Argus Cameras: Anyone remember these or seen one?

Stress_Test

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This one is my dad's. These apparently were very popular back in the day (1950s vintage I think). 35mm film format. This one actually has a roll of film that's been in there for who knows how long; my dad couldn't remember either and we have no idea what's on it. There are still a couple more exposures left, about 3 I think.

Does anyone know of a reference table that can give me rough guidelines on exposure/aperture settings vs ISO? The light meter on top of the camera doesn't appear functional. Somewhere I've seen a chart with "rules of thumb" for sunny day, cloudy day, indoor, etc settings but my google searches haven't turned up quite what I was looking for. I thought about using my digital camera as a light meter and setting the Argus to the same aperture/exposure values that the digital camera indicates, but that'd be cumbersome to juggle the two cameras like that ( I don't have an actual light meter unfortunately).


Here it is:

hx4zyv.jpg


2wguoad.jpg


k0ijqd.jpg
 

Steve K

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There used to be rules of thumb... and the only one I recall is that in bright sun, use f16 for the apeture, and the shutter speed should be the inverse of the film speed. i.e. for that ISO 100 film that is in the camera, you would use a shutter speed of 1/100 second and f16 in bright sun. Of course, you can always trade shutter speed against apeture... you could use f8 and 1/200 and get the same exposure as f16 and 1/100.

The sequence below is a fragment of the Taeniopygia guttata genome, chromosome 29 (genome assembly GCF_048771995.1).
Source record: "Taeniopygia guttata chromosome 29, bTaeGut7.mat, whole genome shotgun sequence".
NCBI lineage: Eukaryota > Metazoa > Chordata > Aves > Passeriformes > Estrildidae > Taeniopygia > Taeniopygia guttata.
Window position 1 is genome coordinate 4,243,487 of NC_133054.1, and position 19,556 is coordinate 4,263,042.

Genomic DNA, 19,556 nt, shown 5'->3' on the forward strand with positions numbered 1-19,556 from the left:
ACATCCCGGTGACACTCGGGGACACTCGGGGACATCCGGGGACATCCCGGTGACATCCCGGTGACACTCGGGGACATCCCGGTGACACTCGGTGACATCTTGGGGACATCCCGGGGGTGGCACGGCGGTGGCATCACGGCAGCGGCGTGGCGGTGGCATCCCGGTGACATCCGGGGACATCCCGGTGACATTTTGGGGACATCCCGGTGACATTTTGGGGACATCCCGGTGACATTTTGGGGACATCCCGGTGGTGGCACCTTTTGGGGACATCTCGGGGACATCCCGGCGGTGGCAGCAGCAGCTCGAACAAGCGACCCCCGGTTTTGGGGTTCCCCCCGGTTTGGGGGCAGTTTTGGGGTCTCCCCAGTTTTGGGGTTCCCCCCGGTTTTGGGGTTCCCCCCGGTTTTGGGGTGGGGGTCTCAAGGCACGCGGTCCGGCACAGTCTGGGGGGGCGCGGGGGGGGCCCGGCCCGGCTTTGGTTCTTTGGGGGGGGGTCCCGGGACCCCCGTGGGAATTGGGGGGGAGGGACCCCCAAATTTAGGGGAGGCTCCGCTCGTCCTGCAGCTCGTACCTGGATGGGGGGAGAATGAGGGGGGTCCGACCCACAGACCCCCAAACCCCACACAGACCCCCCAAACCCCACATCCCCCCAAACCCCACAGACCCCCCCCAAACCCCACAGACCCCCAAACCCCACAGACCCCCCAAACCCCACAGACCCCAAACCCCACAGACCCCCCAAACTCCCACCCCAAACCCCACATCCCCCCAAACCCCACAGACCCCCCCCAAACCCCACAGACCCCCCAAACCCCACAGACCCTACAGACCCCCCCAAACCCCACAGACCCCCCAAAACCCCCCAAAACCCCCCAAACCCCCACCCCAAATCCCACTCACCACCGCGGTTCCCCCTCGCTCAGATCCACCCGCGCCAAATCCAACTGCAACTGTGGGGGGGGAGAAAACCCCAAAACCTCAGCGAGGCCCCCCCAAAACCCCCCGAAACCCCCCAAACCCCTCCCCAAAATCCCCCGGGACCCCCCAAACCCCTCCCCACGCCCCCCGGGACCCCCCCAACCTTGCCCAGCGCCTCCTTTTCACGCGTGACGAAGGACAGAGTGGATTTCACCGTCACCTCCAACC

The film boxes used to have the rules of thumb printed on the inside or on a slip of paper. It told you how to set the shutter for shadows, overcast days, indoor lighting, etc. These were pretty crude approximations, which is why it became important to bracket the exposures for any shots that mattered to you.
 

Stress_Test

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Thanks for the replies. Weather here has been lousy the past couple of days with lots of rain so I haven't had the chance to use up the last couple of shots yet. I'm thinking some kind of outdoor landscape/wide shots so I can set the focus to infinity and not worry about it. The range finder viewing window is almost impossible to see anything through so I wouldn't trust it for focusing.
 

mattheww50

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The Argus C3 (which is what you have) was pretty tough, however it tended to take mediocre pictures for a number of reasons. It was also a demonstration of how un ergonomical you could make a camera. There was another version called the C3 match-matic with a meter, and you just set the camera to the numbers the meter indicated (the numbers were just that, numbers, not f-stop or shutter speed.) The development of fully automatic exposure in the late 1950's, coupled with the rise of the Japanese manufacturers to prominence pretty effectively killed off the Argus C3. It was NOT missed by the photographic community.